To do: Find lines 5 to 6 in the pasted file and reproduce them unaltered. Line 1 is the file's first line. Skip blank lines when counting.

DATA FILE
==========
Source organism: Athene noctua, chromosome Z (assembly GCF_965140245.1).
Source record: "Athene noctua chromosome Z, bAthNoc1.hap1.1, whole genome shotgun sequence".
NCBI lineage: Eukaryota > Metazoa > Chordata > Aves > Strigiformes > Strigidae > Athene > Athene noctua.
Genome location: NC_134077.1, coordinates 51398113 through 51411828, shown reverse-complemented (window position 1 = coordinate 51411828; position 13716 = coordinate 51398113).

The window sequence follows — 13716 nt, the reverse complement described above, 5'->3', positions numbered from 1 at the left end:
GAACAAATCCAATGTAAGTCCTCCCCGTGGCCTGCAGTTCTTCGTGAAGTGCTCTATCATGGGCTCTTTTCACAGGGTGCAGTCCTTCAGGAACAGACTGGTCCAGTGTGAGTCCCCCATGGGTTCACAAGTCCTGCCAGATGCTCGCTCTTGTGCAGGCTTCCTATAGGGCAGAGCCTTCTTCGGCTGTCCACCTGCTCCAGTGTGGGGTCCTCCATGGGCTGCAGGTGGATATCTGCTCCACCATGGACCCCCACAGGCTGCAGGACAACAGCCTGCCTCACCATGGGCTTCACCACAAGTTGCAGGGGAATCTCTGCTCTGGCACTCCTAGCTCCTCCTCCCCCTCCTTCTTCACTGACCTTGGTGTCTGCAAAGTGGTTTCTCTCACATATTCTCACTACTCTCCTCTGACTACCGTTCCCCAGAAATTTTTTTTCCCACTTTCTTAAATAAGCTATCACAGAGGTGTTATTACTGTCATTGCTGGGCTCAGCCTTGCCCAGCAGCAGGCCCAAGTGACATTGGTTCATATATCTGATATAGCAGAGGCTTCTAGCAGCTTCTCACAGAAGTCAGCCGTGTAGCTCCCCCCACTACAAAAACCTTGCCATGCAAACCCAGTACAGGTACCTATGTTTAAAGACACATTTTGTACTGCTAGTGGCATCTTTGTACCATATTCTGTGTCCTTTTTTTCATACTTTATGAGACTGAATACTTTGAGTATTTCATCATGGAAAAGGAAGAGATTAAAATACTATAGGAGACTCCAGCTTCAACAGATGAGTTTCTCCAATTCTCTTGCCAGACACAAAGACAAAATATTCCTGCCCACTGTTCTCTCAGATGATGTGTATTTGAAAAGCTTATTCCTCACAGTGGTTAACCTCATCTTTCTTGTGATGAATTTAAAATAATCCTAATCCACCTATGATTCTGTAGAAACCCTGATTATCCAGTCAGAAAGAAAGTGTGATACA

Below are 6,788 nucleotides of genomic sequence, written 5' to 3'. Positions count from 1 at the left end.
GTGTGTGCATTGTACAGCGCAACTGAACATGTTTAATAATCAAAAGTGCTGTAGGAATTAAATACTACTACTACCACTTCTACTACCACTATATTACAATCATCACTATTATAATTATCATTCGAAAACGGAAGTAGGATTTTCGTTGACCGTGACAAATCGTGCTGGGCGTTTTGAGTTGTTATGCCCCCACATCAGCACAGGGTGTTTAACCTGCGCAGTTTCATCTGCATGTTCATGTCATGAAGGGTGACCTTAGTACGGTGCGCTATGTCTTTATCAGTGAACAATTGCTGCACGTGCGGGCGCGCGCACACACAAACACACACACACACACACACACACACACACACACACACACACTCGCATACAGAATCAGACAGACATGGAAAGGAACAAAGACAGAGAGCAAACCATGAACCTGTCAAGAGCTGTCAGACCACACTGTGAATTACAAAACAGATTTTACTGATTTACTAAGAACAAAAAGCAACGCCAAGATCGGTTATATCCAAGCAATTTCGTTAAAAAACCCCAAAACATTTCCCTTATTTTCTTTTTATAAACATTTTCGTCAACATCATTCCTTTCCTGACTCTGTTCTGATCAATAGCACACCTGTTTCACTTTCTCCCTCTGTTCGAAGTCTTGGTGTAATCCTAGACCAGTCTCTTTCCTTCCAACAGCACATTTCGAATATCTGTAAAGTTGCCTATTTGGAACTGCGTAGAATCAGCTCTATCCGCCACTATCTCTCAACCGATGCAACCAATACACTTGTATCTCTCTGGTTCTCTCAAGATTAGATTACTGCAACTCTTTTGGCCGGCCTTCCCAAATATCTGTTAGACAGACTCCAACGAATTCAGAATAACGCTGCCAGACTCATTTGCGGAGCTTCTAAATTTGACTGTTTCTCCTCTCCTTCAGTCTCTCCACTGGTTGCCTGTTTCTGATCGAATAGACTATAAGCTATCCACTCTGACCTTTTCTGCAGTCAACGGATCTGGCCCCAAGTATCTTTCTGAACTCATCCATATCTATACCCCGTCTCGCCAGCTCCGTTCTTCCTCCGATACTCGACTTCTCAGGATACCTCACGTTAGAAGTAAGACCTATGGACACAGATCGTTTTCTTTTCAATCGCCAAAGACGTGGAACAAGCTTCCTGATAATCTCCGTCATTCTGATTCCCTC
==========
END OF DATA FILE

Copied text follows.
The window sequence follows — 13716 nt, the reverse complement described above, 5'->3', positions numbered from 1 at the left end:
GAACAAATCCAATGTAAGTCCTCCCCGTGGCCTGCAGTTCTTCGTGAAGTGCTCTATCATGGGCTCTTTTCACAGGGTGCAGTCCTTCAGGAACAGACTGGTCCAGTGTGAGTCCCCCATGGGTTCACAAGTCCTGCCAGATGCTCGCTCTTGTGCAGGCTTCCTATAGGGCAGAGCCTTCTTCGGCTGTCCACCTGCTCCAGTGTGGGGTCCTCCATGGGCTGCAGGTGGATATCTGCTCCACCATGGACCCCCACAGGCTGCAGGACAACAGCCTGCCTCACCATGGGCTTCACCACAAGTTGCAGGGGAATCTCTGCTCTGGCACTCCTAGCTCCTCCTCCCCCTCCTTCTTCACTGACCTTGGTGTCTGCAAAGTGGTTTCTCTCACATATTCTCACTACTCTCCTCTGACTACCGTTCCCCAGAAATTTTTTTTCCCACTTTCTTAAATAAGCTATCACAGAGGTGTTATTACTGTCATTGCTGGGCTCAGCCTTGCCCAGCAGCAGGCCCAAGTGACATTGGTTCATATATCTGATATAGCAGAGGCTTCTAGCAGCTTCTCACAGAAGTCAGCCGTGTAGCTCCCCCCACTACAAAAACCTTGCCATGCAAACCCAGTACAGGTACCTATGTTTAAAGACACATTTTGTACTGCTAGTGGCATCTTTGTACCATATTCTGTGTCCTTTTTTTCATACTTTATGAGACTGAATACTTTGAGTATTTCATCATGGAAAAGGAAGAGATTAAAATACTATAGGAGACTCCAGCTTCAACAGATGAGTTTCTCCAATTCTCTTGCCAGACACAAAGACAAAATATTCCTGCCCACTGTTCTCTCAGATGATGTGTATTTGAAAAGCTTATTCCTCACAGTGGTTAACCTCATCTTTCTTGTGATGAATTTAAAATAATCCTAATCCACCTATGATTCTGTAGAAACCCTGATTATCCAGTCAGAAAGAAAGTGTGATACA